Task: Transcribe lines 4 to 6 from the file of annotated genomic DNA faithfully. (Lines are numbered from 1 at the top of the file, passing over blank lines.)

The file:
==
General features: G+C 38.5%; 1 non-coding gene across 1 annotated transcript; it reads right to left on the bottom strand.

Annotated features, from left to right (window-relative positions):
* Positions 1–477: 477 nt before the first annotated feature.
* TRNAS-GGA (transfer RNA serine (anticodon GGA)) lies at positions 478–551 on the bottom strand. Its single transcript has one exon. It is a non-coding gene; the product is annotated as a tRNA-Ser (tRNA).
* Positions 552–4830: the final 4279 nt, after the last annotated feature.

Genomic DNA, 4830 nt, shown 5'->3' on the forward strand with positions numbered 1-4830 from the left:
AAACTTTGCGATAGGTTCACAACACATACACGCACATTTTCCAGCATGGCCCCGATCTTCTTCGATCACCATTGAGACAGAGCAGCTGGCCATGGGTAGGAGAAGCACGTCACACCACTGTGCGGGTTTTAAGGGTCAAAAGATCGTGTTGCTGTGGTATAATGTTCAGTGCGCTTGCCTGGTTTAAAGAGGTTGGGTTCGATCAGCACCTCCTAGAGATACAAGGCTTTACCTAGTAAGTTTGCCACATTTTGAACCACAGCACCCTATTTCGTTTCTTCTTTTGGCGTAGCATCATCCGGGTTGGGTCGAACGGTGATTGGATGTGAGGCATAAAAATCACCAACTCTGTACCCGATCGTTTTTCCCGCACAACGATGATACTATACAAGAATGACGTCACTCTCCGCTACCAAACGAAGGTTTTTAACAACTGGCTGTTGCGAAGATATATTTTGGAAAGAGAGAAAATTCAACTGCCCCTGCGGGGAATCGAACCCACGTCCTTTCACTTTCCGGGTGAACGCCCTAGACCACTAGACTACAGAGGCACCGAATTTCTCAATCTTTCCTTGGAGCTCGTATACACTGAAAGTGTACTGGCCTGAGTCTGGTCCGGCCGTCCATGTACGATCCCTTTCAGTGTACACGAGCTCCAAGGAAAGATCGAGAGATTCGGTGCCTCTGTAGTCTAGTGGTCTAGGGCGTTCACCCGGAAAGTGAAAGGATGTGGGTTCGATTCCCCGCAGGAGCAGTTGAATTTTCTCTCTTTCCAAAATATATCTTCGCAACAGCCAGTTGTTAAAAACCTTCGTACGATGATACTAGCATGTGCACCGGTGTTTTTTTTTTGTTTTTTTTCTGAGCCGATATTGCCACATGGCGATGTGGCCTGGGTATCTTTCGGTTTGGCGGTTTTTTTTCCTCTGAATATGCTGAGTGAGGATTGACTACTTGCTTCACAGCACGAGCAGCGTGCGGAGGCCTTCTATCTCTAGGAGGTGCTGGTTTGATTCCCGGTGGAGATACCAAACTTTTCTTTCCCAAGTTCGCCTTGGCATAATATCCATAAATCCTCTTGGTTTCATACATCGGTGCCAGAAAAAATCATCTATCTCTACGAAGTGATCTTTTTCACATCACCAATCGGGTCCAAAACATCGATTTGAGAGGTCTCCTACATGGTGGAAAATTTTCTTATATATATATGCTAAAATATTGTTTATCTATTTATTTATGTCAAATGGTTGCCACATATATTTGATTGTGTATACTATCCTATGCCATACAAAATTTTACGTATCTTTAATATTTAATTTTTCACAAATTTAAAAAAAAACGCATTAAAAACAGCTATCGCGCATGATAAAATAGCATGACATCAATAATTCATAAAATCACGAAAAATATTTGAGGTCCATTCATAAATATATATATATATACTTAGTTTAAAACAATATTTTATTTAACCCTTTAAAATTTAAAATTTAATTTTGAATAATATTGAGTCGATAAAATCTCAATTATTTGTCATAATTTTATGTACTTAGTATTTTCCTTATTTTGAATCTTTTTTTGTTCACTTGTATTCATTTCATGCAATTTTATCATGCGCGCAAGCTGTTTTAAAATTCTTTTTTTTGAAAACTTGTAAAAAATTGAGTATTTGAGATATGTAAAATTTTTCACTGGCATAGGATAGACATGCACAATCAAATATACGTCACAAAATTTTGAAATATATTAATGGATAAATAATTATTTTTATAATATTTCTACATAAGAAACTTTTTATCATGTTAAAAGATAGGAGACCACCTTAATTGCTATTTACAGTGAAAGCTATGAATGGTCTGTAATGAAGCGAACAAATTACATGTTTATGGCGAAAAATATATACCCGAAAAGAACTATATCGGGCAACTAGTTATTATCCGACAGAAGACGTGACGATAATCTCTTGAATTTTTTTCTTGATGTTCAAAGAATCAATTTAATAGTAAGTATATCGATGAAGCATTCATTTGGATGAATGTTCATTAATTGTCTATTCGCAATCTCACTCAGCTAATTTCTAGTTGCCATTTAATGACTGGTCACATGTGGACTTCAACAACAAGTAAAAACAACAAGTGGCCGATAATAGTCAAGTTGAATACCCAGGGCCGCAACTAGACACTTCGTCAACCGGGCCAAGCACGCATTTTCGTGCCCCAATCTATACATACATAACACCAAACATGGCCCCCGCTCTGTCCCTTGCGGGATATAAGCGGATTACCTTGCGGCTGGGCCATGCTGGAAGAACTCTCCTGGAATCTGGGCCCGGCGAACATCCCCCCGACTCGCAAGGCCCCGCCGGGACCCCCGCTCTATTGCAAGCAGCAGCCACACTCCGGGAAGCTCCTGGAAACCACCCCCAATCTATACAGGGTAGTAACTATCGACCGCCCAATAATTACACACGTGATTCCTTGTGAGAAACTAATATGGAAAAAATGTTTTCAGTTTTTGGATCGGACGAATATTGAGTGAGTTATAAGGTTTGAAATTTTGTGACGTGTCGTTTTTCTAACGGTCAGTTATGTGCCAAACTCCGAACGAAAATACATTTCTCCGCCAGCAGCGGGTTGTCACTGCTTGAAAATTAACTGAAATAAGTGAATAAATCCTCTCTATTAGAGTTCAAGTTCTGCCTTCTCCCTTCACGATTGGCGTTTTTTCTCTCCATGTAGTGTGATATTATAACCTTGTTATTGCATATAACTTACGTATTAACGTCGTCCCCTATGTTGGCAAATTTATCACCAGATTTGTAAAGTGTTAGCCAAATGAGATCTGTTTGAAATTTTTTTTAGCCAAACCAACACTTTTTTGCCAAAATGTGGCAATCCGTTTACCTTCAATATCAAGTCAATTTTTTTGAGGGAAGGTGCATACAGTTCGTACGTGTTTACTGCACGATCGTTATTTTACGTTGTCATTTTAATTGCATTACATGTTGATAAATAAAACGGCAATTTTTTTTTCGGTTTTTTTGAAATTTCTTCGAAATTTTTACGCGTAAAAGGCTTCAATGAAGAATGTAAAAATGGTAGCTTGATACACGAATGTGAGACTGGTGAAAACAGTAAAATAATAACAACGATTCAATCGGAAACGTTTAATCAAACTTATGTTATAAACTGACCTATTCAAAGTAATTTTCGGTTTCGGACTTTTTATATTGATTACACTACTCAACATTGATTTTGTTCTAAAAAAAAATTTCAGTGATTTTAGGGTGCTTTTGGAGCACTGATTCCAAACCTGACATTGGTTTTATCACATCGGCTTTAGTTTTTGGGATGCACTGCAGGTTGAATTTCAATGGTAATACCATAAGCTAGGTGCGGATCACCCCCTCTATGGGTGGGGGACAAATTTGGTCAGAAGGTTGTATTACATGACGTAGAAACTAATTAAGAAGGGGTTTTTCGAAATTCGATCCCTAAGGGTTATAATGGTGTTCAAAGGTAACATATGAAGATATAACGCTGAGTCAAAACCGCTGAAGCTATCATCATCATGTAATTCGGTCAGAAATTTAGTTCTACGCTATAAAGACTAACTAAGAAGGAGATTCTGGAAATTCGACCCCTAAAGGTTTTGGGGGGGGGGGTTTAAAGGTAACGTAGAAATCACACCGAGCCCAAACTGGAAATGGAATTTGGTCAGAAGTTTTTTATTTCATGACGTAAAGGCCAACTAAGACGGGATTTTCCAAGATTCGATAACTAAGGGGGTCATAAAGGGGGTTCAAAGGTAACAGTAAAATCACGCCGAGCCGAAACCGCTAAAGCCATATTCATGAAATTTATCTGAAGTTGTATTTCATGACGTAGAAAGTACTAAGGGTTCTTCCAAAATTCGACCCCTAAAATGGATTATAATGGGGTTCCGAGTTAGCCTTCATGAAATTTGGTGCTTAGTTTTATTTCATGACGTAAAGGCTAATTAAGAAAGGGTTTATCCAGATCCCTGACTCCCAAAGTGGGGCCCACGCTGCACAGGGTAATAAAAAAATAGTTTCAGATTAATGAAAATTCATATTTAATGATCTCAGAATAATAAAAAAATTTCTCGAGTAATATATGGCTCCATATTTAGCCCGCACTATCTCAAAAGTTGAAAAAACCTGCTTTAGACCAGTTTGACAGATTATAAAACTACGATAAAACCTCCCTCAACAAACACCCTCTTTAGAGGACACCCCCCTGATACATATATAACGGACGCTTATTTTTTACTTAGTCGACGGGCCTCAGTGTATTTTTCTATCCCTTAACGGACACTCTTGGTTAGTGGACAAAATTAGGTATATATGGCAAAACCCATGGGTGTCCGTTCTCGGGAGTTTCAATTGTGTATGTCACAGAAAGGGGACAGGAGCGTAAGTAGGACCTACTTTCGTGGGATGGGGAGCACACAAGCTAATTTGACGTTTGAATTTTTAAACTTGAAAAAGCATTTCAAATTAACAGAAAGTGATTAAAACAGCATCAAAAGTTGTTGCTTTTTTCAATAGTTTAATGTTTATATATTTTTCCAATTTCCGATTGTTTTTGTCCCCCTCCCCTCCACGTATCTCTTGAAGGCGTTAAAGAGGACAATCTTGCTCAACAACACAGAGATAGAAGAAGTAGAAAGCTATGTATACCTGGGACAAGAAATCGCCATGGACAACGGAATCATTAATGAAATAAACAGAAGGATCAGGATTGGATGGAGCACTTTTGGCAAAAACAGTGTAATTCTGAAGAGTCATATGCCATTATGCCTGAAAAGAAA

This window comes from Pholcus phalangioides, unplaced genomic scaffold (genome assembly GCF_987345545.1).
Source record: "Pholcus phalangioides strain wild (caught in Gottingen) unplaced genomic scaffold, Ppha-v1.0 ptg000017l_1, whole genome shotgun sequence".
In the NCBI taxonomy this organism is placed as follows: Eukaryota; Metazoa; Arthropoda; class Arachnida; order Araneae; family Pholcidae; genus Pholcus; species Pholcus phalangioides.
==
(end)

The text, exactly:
* TRNAS-GGA (transfer RNA serine (anticodon GGA)) lies at positions 478–551 on the bottom strand. Its single transcript has one exon. It is a non-coding gene; the product is annotated as a tRNA-Ser (tRNA).
* Positions 552–4830: the final 4279 nt, after the last annotated feature.

Genomic DNA, 4830 nt, shown 5'->3' on the forward strand with positions numbered 1-4830 from the left: